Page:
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Nationwide Surveillance For Fire Ants

Nationwide Surveillance For Fire Ants Enters Second Month

The Ministry of Agriculture and Forestry's surveillance programme for gathering information to confirm Fire Ants have not gained entry to New Zealand is now into its second month - with the good news being there have been no finds of Fire Ant nests.

Amelia Pascoe, MAF Biosecurity programme coordinator, says the programme is targeted at New Zealand's international ports of entry and surrounding land. It follows an isolated find of a single Fire Ants nest made at Auckland International Airport in February last year (2001). The nest was destroyed and intensive searches carried out around the nest site. In addition a publicity campaign was completed which targeted up to 95,000 household addresses within the at-risk area. (For further details see www.maf.govt.nz/fire-ants)

"The aim of the current surveillance programme is to confirm there are no further finds of Fire Ants at the known incursion site and to ensure Fire Ants have not entered New Zealand at high risk entry points," " says Ms Pascoe.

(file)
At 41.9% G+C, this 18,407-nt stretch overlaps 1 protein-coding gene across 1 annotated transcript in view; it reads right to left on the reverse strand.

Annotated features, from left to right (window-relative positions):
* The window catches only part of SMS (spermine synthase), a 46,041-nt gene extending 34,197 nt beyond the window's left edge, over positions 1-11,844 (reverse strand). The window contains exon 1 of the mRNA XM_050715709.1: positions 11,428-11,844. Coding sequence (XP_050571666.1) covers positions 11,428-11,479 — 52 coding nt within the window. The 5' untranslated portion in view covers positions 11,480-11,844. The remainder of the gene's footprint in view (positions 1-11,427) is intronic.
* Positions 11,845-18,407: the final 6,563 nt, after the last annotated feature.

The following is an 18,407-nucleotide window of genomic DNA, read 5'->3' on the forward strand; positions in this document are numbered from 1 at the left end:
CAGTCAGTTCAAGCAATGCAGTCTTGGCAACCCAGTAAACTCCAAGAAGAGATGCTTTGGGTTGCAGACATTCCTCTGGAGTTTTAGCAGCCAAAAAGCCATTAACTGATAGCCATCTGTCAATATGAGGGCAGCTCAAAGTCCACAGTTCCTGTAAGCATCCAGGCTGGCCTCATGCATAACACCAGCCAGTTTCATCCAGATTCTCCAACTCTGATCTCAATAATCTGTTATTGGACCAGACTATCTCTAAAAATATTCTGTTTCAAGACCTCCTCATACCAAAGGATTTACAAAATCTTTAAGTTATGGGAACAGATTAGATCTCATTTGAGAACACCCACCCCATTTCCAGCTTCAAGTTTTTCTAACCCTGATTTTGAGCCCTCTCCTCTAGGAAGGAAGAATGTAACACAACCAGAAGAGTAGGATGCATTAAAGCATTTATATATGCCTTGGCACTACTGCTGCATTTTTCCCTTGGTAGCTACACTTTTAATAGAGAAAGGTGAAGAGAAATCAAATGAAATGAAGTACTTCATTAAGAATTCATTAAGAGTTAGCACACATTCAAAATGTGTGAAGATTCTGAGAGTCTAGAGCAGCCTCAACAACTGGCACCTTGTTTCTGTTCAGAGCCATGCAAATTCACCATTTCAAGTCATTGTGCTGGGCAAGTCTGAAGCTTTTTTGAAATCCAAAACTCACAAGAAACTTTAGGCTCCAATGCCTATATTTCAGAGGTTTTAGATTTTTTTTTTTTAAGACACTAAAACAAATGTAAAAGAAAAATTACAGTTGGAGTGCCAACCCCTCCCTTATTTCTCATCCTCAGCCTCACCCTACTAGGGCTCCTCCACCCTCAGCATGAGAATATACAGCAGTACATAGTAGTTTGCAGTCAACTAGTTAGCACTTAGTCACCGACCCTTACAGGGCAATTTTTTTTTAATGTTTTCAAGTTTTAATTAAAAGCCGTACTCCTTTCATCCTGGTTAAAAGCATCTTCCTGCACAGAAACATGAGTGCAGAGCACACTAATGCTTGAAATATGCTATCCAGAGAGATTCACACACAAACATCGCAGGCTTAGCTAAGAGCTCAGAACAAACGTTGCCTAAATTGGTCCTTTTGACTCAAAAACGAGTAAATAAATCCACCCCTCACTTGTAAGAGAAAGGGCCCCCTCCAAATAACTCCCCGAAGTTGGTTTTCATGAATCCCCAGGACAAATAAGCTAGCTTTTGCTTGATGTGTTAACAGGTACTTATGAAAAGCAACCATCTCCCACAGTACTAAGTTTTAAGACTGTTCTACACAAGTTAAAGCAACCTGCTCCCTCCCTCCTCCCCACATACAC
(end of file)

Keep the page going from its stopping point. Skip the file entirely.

Targeted areas include international airports and seaports, sites where containers are unpacked and garden centres. The programme includes visual surveillance and laying baited ground traps. The progamme is taking place at the following locations: Whangarei, Auckland, Whenuapai, Onehunga, Tauranga, Napier, New Plymouth, Ohakea and Wellington in the North Island; and Nelson, Picton, Christchurch and Lyttelton in the South Island.

"The first thing we do is identify risk areas where Fire Ants might be present. Then our teams undertake detailed ground surveys which are cross-referenced to a mapping system," says AgriQuality operations manager Lester Mattson. AgriQuality has been contracted by MAF to undertake field operations.

"We have received excellent cooperation at all of the locations where surveillance is taking place. The first round of surveillance has been completed in February and will be followed by a second round of surveillance and publicity during March. Where there are any doubts as to the species of ant found during surveillance, samples are sent to a laboratory for identification. To date no Fire Ants have been identified," says Mr Mattson.

Ends


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